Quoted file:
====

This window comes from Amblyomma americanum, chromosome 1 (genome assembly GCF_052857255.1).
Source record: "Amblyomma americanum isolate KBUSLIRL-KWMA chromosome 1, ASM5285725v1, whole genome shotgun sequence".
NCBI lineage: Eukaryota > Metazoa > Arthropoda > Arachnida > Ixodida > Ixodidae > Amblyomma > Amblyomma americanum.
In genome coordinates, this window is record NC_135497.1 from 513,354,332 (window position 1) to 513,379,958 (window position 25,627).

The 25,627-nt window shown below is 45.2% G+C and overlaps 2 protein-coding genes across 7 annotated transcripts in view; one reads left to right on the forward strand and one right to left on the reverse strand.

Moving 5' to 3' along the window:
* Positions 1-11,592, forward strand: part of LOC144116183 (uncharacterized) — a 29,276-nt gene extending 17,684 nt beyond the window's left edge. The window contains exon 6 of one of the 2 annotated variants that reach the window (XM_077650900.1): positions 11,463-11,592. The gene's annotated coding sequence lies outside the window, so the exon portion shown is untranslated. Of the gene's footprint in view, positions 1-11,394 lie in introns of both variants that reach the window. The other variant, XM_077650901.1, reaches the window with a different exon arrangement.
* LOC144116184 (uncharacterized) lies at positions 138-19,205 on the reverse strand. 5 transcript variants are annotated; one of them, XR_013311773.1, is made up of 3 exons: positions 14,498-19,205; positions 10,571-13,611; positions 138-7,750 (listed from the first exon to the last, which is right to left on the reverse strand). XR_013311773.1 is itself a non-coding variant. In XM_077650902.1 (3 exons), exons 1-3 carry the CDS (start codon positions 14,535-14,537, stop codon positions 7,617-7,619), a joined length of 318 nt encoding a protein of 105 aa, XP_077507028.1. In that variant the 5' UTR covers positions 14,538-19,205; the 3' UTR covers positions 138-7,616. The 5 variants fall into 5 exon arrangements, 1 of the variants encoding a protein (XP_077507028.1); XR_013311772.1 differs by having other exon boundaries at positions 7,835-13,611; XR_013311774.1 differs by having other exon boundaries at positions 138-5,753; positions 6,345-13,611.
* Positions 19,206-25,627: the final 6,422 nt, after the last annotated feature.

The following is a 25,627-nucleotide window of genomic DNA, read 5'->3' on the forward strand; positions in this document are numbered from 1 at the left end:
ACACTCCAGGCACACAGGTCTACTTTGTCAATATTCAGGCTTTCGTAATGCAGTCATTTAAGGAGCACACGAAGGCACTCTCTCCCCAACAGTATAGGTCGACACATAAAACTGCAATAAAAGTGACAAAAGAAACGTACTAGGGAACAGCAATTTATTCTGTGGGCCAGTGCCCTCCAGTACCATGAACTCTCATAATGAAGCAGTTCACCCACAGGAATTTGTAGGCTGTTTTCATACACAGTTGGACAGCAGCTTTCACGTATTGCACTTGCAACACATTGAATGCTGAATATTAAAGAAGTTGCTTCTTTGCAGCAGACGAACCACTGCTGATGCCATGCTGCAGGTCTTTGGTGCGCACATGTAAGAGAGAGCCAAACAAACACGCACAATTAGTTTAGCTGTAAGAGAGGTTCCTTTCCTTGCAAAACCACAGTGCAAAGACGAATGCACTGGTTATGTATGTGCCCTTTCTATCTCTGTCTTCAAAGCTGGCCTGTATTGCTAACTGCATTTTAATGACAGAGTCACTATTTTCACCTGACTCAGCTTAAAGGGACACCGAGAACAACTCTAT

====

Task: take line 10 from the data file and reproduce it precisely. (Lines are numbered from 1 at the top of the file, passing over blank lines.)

The following is a 25,627-nucleotide window of genomic DNA, read 5'->3' on the forward strand; positions in this document are numbered from 1 at the left end: